Skip to content
Safe text files editing as root in Linux (all POSIX shells). Requirement: sudo.
Shell
Branch: master
Clone or download

Latest commit

Fetching latest commit…
Cannot retrieve the latest commit at this time.

Files

Permalink
Type Name Latest commit message Commit time
Failed to load latest commit information.
LICENSE
README.md
sudoedit-enhanced

README.md

Safe text files editing as root in Linux

This topic should interest all Linux administrators as it is them who do the changes. Be it a home user, or a corporate admin. Without a doubt, no one wants to cripple their system just because power went down, or an ssh session was interrupted by a bad connection, etcetera.

What's more, I enable you by using this script to edit files comfortably even from a GUI editor of your choice.


POSIX shells compatibility

This script enables you to edit text files on Linux as root safely through sudoedit.

Internal workings are that sudoedit copies the file into a temporary file, and overwrites the original file if, and only if, that file has successfuly been changed (saved) and the text editor properly exited.

It is a standard POSIX shell script, it should work in any Linux distribution; more precisely, your shell.


Requirements

The only requirement is to have sudo properly installed and configured. If you have that, then sudoedit is available automatically as it is directly sudo's edit feature.


Usage instructions

Download

Visit the latest release download page. Directly download the file named sudoedit-enhanced in that release. Note, that there is no need to adjust name or permissions, but you are free to do so if you wish.

General

Once downloaded, place the script somewhere it can stay for good.

Before use

Please, customize the editors lists to your preference before actually using this script, by default there are these specified at the beginning of the script:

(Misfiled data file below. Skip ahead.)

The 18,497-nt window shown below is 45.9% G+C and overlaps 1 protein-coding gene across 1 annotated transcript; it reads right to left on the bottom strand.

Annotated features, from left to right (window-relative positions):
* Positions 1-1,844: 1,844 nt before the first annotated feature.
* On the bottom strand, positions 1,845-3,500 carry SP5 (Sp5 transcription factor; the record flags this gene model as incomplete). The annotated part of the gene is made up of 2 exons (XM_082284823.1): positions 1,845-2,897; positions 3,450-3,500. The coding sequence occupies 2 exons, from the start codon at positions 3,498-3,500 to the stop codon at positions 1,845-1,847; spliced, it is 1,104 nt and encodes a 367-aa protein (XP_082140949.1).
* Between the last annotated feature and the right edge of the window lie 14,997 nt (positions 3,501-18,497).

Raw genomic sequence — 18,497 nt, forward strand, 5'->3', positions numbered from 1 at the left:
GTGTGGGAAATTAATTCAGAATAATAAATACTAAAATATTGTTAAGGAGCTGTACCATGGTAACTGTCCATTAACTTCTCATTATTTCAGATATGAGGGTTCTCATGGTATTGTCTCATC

sudoedit__cli_editor_list='nano vi'
sudoedit__gui_editor_list='gedit emacs xed subl code'

You don't have to explicitly remove those not present in your system, as the script checks on existence of the editors upon every call (more precisely upon every sourcing to your shell's environment).


Integration into your shell's environment

The integration will vary greatly on what shell you use. As there are many shells in general use, I only provide guidance for bash.

bash

There are multiple ways to source my script to your bash, of course.

My personal recommendation is to create (if not yet existing) the ~/.bash_aliases file and source my script from there using the dot (.):

. /full/path/to/sudoedit-enhanced

Sourcing using the dot (.) is a POSIX way of doing so. In bash, however, there is also the builtin command source, you can use it if you want.

Afterward, you need to make sure that these (or similar) lines are present and not commented out in your ~/.bashrc:

if [ -f ~/.bash_aliases ]; then
    . ~/.bash_aliases
fi

Generated aliases

On every machine, there will always be different number of aliases.

As said before, the script checks on existence of each editor. This is true also for alias generators.

These aliases begin with su + name of the editor.


Examples of an actual use

sunano /etc/default/grub

Disclaimer: There is absolutely no affiliation with Nano editor team, but I personaly like this command-line editor.

GRUB config file safe editing with Nano CLI editor


susubl /etc/default/grub

Disclaimer: There is absolutely no affiliation with Sublime-Text editor team, but I personaly like this graphical-interface editor.

GRUB config file safe editing with Sublime-Text GUI editor


Reporting bugs and suggestions

Please open a new issue ticket.

You can’t perform that action at this time.